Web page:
In the TV series Minority Report, why was PreCrime shut down. Why is using precogs illegal?
Minority Report the show is a direct continuation of Minority Report the movie. The events of the movie is what shuts down the PreCrime department:
Lara calls Burgess to reveal Anderton is with her. Anderton is captured, accused of both murders, and imprisoned in stasis alongside other previous would-be murderers, while Agatha is reconnected to the PreCrime system. While attempting to comfort Lara, Burgess accidentally reveals himself as Lively's murderer. Lara frees Anderton from the stasis facility, and Anderton exposes Burgess at a PreCrime celebratory banquet by playing the full video of Agatha's vision of Lively.
Burgess chases Anderton, and a new report is generated at PreCrime, with Anderton the victim and Burgess the murderer. Burgess corners Anderton, and explains that as he could not afford to let Lively take Agatha back without impacting PreCrime, he arranged to kill Lively following an actual attempt on her life, as to make his attack appear as a minority report within PreCrime. Anderton then points out Burgess's dilemma: If Burgess kills Anderton, he will be imprisoned for life, but PreCrime will be validated; if he spares Anderton, PreCrime will be discredited and shut down. Anderton reveals the ultimate flaw of the system: Once people are aware of their future, they are able to change it. Burgess asks for Anderton's forgiveness and shoots himself.
The movie deals with predestination and the fluidity of telling the future.
The key parts of the movie are right near the beginning:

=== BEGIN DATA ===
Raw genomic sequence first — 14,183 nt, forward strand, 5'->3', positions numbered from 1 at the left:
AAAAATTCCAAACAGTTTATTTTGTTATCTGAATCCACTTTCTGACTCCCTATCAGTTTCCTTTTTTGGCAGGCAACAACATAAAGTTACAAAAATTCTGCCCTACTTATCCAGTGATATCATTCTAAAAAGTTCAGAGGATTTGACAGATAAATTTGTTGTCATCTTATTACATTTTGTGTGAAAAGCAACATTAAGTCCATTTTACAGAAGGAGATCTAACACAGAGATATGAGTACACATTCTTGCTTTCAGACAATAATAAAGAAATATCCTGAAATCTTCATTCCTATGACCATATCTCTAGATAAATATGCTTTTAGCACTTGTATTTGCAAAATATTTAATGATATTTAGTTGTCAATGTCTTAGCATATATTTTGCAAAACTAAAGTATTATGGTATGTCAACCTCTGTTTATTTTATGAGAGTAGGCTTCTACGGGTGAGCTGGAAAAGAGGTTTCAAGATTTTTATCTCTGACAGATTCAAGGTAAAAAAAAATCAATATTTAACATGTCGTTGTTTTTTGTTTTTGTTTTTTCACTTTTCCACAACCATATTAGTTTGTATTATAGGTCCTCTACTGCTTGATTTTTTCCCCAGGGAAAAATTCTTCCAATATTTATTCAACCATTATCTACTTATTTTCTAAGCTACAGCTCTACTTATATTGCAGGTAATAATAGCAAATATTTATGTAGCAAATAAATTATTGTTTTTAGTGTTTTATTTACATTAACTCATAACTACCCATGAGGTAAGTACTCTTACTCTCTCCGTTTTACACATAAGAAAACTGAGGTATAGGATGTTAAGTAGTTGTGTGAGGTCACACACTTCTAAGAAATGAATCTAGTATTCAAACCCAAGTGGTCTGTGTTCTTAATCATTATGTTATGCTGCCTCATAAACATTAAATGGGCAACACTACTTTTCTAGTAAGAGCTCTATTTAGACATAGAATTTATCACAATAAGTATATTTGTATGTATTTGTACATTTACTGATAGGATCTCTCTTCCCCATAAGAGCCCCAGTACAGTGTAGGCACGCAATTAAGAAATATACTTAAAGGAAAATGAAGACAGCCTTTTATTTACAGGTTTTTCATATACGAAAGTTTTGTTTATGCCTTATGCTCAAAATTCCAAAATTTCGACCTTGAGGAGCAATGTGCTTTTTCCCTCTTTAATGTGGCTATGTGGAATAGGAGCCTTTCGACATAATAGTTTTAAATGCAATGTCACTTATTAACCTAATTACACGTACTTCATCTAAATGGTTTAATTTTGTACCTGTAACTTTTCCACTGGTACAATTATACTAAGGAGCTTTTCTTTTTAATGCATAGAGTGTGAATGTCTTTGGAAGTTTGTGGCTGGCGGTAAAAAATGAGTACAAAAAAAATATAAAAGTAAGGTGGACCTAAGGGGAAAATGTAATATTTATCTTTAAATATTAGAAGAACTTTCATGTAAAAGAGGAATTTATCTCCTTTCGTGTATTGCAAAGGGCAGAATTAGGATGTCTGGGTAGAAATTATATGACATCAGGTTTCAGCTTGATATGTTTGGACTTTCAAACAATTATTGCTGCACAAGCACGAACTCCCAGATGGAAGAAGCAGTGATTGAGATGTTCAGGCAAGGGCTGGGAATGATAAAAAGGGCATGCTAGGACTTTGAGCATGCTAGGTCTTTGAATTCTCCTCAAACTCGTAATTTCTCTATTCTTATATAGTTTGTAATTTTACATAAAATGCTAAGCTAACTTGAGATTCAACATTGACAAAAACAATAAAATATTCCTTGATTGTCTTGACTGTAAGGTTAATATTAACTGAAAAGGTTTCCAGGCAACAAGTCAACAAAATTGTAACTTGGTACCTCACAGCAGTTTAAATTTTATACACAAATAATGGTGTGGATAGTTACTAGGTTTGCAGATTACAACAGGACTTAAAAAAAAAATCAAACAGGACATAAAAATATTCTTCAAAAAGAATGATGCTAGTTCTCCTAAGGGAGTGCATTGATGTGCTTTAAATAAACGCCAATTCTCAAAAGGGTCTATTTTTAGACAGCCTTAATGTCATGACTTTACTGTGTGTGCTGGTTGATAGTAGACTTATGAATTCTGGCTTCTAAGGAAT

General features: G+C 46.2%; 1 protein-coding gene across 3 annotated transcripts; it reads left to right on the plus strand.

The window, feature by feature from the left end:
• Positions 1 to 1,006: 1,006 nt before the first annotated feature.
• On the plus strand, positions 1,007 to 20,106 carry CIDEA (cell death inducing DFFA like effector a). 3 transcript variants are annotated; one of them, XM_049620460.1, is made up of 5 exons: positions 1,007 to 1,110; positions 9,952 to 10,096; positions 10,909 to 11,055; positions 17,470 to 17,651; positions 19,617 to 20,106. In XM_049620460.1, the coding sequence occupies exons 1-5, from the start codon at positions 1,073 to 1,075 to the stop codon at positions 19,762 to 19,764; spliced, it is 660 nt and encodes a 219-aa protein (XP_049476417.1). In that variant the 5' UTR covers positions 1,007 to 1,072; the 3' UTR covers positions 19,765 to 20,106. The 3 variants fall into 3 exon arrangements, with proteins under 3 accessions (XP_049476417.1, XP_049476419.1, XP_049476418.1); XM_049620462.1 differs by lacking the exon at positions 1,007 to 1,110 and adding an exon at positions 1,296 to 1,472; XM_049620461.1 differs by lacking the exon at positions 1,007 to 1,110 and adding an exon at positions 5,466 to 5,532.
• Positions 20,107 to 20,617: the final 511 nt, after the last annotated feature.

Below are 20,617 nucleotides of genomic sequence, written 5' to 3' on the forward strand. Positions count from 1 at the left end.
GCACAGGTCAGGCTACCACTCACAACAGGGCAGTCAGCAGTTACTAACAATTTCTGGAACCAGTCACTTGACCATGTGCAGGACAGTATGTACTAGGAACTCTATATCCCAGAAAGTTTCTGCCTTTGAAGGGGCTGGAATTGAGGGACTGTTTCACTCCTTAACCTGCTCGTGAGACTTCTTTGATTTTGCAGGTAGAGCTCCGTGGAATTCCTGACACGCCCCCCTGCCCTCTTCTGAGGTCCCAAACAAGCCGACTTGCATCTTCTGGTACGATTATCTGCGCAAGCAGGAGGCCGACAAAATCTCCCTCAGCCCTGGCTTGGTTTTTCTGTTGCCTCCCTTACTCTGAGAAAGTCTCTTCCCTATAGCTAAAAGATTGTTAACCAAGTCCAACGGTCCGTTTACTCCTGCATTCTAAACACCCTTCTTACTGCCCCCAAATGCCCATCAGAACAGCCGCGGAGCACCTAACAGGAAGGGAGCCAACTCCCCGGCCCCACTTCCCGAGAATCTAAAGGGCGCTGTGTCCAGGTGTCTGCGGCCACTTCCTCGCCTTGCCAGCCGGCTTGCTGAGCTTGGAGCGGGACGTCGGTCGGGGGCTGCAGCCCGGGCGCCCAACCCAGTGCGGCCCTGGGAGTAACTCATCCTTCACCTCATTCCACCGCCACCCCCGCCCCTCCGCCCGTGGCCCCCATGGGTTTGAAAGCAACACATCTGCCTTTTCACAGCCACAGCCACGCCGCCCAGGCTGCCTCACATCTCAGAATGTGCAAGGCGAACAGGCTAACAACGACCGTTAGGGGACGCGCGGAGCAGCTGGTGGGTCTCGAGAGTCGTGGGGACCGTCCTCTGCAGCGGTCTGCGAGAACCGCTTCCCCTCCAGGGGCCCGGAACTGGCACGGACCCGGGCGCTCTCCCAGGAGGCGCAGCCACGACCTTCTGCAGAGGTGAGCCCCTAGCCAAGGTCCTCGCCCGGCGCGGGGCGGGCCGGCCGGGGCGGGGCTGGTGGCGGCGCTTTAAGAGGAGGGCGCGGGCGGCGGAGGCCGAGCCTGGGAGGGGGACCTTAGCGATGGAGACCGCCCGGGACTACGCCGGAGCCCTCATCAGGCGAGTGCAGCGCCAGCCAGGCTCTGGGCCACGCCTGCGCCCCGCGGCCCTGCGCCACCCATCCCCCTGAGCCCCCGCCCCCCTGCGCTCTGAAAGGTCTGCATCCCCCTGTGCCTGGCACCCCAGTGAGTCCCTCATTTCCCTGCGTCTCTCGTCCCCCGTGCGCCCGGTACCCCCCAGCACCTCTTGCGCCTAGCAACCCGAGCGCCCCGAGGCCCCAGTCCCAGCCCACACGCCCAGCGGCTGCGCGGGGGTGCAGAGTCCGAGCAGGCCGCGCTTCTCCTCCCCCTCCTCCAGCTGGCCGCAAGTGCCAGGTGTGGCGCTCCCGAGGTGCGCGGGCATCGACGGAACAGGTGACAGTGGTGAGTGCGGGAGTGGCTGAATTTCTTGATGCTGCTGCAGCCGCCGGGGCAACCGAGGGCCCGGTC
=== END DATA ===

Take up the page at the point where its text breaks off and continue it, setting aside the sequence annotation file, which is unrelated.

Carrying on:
The Federal government is on the verge of adopting the controversial program.
The D.C. program is a pilot, and like any police technology use, would be heavily scrutinized, legal challenges, etc.
Anderton seeks the advice of Dr. Iris Hineman, the creator of PreCrime technology. She reveals that sometimes, one of the Precogs, usually Agatha, has a different vision than the other two, a "minority report"; this has been kept a secret as it would damage the system's credibility.
And a program that has a 33% probability of false positive resulting in unjust convictions is a big no no in the Justice system. Hiding evidence of this is worse. The precogs only see one possible future at best, dreams or stray thoughts at worst, and they can't even agree.
The entire program is sketchy, and once it was proven to be incredibly faulty by its very nature, let alone hiding evidence, public and legal support for it vanished in a heart beat.
Thus the use of precogs by the police becomes illegal because of the blatant abuse of power they would provide, as well as the inaccuracy.
I believe precrime was determined to be unethical/illegal for reasons that I'm not sure have been fully elaborated on. My understanding is that a combination of what it was doing to the precogs themselves (who were after all simply citizens being held illegally against their will) as well as the questions surrounding the arrest of people for something they haven't actually done yet - especially after the existence of the actual "minority report" is revealed in the movie and the fact that there isn't always consensus between the precogs - are what resulted in a governmental investigation and eventual shutdown of the program.
Bit of a run-on sentence but hopefully you get the point. ;)